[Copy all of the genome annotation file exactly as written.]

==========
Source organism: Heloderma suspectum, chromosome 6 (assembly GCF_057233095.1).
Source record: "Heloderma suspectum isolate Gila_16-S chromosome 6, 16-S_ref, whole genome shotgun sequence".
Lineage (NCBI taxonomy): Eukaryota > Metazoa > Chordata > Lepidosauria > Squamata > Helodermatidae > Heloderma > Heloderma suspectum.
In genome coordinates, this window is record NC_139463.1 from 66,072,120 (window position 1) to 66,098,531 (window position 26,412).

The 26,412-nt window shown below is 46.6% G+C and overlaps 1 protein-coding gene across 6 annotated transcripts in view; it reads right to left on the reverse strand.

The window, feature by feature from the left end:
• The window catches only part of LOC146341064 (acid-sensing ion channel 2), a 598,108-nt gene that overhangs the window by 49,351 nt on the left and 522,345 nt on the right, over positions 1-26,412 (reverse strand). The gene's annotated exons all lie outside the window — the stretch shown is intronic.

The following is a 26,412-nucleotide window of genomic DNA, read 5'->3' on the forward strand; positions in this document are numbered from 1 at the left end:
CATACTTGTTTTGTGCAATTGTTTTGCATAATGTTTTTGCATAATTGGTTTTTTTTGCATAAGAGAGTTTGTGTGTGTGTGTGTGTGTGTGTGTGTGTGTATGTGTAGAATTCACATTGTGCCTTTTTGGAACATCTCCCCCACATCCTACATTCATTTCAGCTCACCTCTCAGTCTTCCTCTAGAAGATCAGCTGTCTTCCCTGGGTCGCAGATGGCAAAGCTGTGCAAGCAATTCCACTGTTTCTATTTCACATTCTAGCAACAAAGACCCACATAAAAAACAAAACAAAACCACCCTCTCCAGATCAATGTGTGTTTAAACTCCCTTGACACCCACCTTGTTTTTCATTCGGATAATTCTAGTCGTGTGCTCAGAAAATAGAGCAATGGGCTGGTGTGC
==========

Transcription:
Source organism: Heloderma suspectum, chromosome 6 (assembly GCF_057233095.1).
Source record: "Heloderma suspectum isolate Gila_16-S chromosome 6, 16-S_ref, whole genome shotgun sequence".
Lineage (NCBI taxonomy): Eukaryota > Metazoa > Chordata > Lepidosauria > Squamata > Helodermatidae > Heloderma > Heloderma suspectum.
In genome coordinates, this window is record NC_139463.1 from 66,072,120 (window position 1) to 66,098,531 (window position 26,412).

The 26,412-nt window shown below is 46.6% G+C and overlaps 1 protein-coding gene across 6 annotated transcripts in view; it reads right to left on the reverse strand.

The window, feature by feature from the left end:
• The window catches only part of LOC146341064 (acid-sensing ion channel 2), a 598,108-nt gene that overhangs the window by 49,351 nt on the left and 522,345 nt on the right, over positions 1-26,412 (reverse strand). The gene's annotated exons all lie outside the window — the stretch shown is intronic.

The following is a 26,412-nucleotide window of genomic DNA, read 5'->3' on the forward strand; positions in this document are numbered from 1 at the left end:
CATACTTGTTTTGTGCAATTGTTTTGCATAATGTTTTTGCATAATTGGTTTTTTTTGCATAAGAGAGTTTGTGTGTGTGTGTGTGTGTGTGTGTGTGTGTATGTGTAGAATTCACATTGTGCCTTTTTGGAACATCTCCCCCACATCCTACATTCATTTCAGCTCACCTCTCAGTCTTCCTCTAGAAGATCAGCTGTCTTCCCTGGGTCGCAGATGGCAAAGCTGTGCAAGCAATTCCACTGTTTCTATTTCACATTCTAGCAACAAAGACCCACATAAAAAACAAAACAAAACCACCCTCTCCAGATCAATGTGTGTTTAAACTCCCTTGACACCCACCTTGTTTTTCATTCGGATAATTCTAGTCGTGTGCTCAGAAAATAGAGCAATGGGCTGGTGTGC